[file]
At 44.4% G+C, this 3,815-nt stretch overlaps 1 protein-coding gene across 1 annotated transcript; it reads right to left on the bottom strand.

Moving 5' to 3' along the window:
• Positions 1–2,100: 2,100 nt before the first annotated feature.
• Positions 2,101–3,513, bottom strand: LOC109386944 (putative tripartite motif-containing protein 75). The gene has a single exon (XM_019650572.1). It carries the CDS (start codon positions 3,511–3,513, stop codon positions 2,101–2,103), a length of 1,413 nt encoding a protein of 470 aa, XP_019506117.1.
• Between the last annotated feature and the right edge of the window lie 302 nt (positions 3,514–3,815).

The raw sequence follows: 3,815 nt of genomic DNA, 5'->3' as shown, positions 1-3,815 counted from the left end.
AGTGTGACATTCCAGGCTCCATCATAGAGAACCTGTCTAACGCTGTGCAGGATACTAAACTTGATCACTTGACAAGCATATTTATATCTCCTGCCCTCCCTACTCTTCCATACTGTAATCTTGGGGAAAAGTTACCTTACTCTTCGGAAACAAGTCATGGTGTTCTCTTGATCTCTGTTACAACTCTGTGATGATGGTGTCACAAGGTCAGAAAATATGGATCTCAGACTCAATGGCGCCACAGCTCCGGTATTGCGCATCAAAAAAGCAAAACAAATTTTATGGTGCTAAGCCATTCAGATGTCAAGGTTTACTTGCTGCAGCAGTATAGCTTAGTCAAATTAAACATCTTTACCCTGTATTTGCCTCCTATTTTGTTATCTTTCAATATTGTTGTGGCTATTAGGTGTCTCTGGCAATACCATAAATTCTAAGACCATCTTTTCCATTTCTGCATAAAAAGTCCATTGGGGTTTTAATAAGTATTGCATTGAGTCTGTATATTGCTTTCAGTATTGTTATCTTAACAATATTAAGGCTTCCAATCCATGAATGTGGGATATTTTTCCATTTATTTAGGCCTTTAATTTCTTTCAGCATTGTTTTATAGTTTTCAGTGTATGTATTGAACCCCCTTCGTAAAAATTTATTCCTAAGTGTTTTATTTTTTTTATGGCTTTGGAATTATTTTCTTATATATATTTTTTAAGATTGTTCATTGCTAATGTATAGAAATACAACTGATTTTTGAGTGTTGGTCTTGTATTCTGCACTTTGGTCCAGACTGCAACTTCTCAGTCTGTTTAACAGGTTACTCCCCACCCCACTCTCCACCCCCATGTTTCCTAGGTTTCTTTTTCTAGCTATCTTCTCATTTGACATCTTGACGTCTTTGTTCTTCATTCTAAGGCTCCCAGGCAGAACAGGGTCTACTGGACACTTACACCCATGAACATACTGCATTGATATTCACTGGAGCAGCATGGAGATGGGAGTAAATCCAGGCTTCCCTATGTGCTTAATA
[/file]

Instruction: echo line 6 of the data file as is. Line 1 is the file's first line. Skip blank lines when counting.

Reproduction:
The raw sequence follows: 3,815 nt of genomic DNA, 5'->3' as shown, positions 1-3,815 counted from the left end.